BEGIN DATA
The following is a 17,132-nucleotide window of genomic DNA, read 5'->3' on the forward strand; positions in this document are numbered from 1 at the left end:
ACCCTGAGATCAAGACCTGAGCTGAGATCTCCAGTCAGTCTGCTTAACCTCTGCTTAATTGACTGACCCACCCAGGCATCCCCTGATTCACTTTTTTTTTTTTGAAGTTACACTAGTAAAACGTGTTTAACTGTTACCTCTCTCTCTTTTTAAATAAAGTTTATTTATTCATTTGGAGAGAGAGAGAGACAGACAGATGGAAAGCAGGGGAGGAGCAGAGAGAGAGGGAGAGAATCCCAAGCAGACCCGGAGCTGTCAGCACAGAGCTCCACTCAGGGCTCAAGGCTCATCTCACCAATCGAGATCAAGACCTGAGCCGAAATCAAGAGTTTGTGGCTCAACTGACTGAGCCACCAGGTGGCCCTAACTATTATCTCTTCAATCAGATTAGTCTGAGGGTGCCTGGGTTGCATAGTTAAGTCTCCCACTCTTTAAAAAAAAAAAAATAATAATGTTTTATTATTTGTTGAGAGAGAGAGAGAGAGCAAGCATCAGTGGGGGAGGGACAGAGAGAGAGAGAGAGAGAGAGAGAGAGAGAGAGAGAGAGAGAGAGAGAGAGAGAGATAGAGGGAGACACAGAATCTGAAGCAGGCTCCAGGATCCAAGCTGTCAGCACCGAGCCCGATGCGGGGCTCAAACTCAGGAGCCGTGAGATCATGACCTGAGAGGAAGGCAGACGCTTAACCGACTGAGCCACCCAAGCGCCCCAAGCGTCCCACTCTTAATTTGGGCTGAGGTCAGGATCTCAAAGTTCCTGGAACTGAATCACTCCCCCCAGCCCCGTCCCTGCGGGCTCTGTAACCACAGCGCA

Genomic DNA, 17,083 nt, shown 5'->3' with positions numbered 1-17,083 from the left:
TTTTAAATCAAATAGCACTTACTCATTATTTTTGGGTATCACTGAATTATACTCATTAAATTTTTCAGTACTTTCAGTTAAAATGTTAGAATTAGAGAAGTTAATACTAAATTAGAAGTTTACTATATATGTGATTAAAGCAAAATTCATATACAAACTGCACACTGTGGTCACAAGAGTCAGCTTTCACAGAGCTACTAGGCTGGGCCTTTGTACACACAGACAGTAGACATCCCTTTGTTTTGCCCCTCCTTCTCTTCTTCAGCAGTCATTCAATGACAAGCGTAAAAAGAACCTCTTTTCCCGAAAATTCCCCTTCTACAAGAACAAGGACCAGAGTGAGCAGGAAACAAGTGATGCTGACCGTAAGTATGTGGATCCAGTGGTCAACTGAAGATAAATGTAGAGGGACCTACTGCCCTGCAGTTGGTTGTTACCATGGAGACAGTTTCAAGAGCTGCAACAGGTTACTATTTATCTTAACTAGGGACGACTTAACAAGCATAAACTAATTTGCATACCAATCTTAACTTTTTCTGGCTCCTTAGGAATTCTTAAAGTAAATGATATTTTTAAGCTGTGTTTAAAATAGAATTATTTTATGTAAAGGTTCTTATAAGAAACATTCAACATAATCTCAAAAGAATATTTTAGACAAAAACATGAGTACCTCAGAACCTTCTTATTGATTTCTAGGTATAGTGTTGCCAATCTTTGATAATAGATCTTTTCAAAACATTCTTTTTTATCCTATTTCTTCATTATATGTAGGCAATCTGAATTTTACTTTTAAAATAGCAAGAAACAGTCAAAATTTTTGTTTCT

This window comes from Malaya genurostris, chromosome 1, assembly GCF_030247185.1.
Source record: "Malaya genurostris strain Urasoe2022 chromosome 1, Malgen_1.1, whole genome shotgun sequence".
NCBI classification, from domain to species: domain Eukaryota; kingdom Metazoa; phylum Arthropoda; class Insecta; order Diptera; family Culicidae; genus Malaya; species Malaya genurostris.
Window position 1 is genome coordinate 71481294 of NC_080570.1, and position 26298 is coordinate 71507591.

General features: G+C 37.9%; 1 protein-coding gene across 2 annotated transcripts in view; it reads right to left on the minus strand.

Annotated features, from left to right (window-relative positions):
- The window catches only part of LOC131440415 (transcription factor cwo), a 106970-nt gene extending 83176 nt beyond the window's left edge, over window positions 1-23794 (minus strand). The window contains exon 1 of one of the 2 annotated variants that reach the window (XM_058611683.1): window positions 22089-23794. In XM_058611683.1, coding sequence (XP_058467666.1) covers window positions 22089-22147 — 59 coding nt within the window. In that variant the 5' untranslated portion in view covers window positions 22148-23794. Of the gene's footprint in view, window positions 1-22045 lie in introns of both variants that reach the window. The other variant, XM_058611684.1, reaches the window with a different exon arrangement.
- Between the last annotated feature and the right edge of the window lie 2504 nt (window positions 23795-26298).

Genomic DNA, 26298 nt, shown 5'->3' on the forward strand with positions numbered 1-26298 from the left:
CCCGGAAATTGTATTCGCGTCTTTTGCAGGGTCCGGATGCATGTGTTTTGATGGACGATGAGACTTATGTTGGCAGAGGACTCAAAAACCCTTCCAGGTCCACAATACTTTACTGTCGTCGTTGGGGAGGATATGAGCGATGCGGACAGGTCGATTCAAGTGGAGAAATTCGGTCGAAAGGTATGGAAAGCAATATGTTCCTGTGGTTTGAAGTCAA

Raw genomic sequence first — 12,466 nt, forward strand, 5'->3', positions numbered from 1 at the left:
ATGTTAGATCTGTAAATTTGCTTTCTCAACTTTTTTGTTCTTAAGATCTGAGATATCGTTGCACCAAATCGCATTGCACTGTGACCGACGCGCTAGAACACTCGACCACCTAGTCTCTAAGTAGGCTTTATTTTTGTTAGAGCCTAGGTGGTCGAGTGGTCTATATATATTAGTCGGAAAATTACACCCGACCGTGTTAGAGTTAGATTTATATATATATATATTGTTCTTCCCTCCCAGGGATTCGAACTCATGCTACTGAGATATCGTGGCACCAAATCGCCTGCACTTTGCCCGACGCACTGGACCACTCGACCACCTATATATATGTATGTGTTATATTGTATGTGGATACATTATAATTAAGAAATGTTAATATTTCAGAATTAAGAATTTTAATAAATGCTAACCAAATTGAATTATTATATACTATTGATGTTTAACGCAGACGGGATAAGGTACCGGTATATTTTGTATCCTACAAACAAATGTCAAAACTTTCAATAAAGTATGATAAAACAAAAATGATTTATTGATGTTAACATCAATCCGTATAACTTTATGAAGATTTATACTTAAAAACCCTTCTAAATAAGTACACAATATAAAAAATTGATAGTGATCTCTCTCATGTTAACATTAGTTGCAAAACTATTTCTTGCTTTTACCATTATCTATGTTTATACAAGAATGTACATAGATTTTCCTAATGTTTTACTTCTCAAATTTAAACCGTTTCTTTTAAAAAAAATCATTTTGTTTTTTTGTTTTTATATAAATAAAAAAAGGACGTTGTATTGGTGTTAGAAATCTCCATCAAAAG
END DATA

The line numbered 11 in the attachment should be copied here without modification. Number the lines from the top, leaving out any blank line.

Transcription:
- The window catches only part of LOC131440415 (transcription factor cwo), a 106970-nt gene extending 83176 nt beyond the window's left edge, over window positions 1-23794 (minus strand). The window contains exon 1 of one of the 2 annotated variants that reach the window (XM_058611683.1): window positions 22089-23794. In XM_058611683.1, coding sequence (XP_058467666.1) covers window positions 22089-22147 — 59 coding nt within the window. In that variant the 5' untranslated portion in view covers window positions 22148-23794. Of the gene's footprint in view, window positions 1-22045 lie in introns of both variants that reach the window. The other variant, XM_058611684.1, reaches the window with a different exon arrangement.